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From "Winnebeck, Jason" <Jason.Winneb...@windstream.com>
Subject RE: Auto-generating a map key
Date Thu, 23 Jul 2015 19:03:46 GMT
If you are trying to save syntax, the quotes on the keys are optional, and if you want code
you can surround in parens:

//This can be defined in your base class, as a global, whatever so it’s not in your fixture
DSL
int c = 0
def closureKey = {“_CLOSURE_$c”}


def fixture = {
  field1: “value1”,
 field2: “value2”,
  (closureKey()): {$(‘a.button’).click()},
  field3: “value3”,
 (closureKey()): {…}
}

Another option is to use the Groovy call syntax, where all “named” parameters turn into
a map, and all the rest are in a list (although order is not preserved). The resulting DSL
would look like this:

Fixture(
field1: “value1”,
field2: “value2”,
{$(‘a.button’).click()},
field3: “value3”,
{ … }
)

The Fixture method would have this signature:
def Fixture(Map fields, List closures)

The drawback is that the relative order between the “fields” and closures is not preserved.

Jason

From: Jeff Lowery [mailto:jeff.l@mavericklabel.com]
Sent: Thursday, July 23, 2015 1:32 PM
To: users@groovy.incubator.apache.org
Subject: Re: Auto-generating a map key

This is sort of a unique situation, where I’m setting up test fixtures and trying to minimize
the punctuation. The fixture is iterated through, and in general the key is the name of a
form field and the value is the value the field is set to.

The problem is most, but not all, cases fit that pattern.  Some times I have a button to click,
or a mouse hover action to perform.

So a fixture looks like:

def fixture = {
     “field1”: “value1”,
     “field2”: “value2”,
     “_CLOSURE_0”: {$(‘a.button’).click()},
     “field3”: “value3”,
     “_CLOSURE_1”: {…}
}

So the two points you make about GStrings (which I appreciate), don’t apply here.  The “_CLOSURE_${c++}”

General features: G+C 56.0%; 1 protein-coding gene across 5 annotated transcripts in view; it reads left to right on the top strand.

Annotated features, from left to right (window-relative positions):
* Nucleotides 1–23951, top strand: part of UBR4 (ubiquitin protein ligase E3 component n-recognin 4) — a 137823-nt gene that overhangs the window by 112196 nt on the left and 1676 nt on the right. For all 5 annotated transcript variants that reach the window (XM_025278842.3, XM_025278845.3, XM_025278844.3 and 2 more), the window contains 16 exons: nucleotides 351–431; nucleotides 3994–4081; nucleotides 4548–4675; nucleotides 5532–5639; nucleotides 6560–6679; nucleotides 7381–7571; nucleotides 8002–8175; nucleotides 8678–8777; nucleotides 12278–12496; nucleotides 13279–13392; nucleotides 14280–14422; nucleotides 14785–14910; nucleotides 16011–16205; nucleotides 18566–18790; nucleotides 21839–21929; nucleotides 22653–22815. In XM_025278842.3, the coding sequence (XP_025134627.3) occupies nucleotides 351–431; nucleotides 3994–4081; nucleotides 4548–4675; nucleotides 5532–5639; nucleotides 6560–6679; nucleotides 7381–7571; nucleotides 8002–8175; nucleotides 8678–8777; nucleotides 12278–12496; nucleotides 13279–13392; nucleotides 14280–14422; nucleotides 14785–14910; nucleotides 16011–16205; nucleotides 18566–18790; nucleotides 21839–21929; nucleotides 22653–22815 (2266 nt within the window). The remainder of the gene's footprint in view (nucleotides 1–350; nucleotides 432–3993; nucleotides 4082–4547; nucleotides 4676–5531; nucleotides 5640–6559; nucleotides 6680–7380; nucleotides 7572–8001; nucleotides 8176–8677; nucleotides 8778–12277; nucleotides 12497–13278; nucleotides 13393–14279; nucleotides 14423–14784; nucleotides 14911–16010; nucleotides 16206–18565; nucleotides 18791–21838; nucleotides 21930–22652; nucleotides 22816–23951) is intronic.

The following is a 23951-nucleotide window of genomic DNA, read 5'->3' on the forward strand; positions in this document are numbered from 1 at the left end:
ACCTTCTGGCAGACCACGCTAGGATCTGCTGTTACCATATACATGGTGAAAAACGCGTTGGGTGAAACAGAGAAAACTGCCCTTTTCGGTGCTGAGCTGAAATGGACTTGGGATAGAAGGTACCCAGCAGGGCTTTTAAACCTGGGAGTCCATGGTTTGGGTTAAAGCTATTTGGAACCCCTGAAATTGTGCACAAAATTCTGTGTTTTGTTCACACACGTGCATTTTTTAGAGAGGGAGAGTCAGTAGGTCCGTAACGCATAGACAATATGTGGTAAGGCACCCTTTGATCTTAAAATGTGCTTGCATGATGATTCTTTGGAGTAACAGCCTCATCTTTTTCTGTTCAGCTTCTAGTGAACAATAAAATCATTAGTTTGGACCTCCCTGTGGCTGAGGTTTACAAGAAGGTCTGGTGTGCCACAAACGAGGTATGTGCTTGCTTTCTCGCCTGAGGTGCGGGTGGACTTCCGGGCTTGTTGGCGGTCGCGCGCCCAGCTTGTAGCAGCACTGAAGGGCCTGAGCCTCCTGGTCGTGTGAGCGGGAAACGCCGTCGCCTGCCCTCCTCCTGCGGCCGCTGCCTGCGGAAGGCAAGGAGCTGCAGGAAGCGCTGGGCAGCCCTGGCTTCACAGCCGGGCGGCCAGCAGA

GString is just a way to uniquify the closure keys automatically.

It is a bit ugly, but it is also concise (it is essentially a script that is run through an
interpreter).  Could a different data structure do the trick?  Sure:

def fixture = [
   [“field1”, “value1”],
   [“field2”, “value2”],
   [{$(‘a.button’).click()}],
   …
];

Just a little too brackety in my opinion, but it does dispense with the ugly “_CLOSURE_${c++}”
naming.

What I was hoping for was a generator-like function that I could use in place of the “_CLOSURE_${c++}”,
but Groovy doesn’t seem to allow method execution when defining a map key (though GStrings
come close).

— Jeff


On Jul 22, 2015, at 10:49 PM, Jochen Theodorou <blackdrag@gmx.org<mailto:blackdrag@gmx.org>>
wrote:

Am 23.07.2015 00:39, schrieb Lowery, Jeff:

Trying to find the simplest way to auto generate a map key; the best
I've come up with is:

def c=0

def map = {
   "_KEY$c++" : "foo", "_KEY$c++": "bar", ... }

First of all: You shall not use GString as map key.
a) GString is a mutable, using mutables as map keys can lead to very interesting behaviour
of the map
b) GString is not having the same hashcode as String even if the toString() representation
is the same.

Factor (a) is probably not a problem here, but (b) can easily cause a problem.


Is there better?

you are not really giving enough information. For example, why not simply use a list here?
The key seems not to play an important role, thus I doubt that searching is the problem you
try to solve with the map. But then it is questionable if a map is even the right datastructure
for your problem.


bye blackdrag

--
Jochen "blackdrag" Theodorou
blog: http://blackdragsview.blogspot.com/


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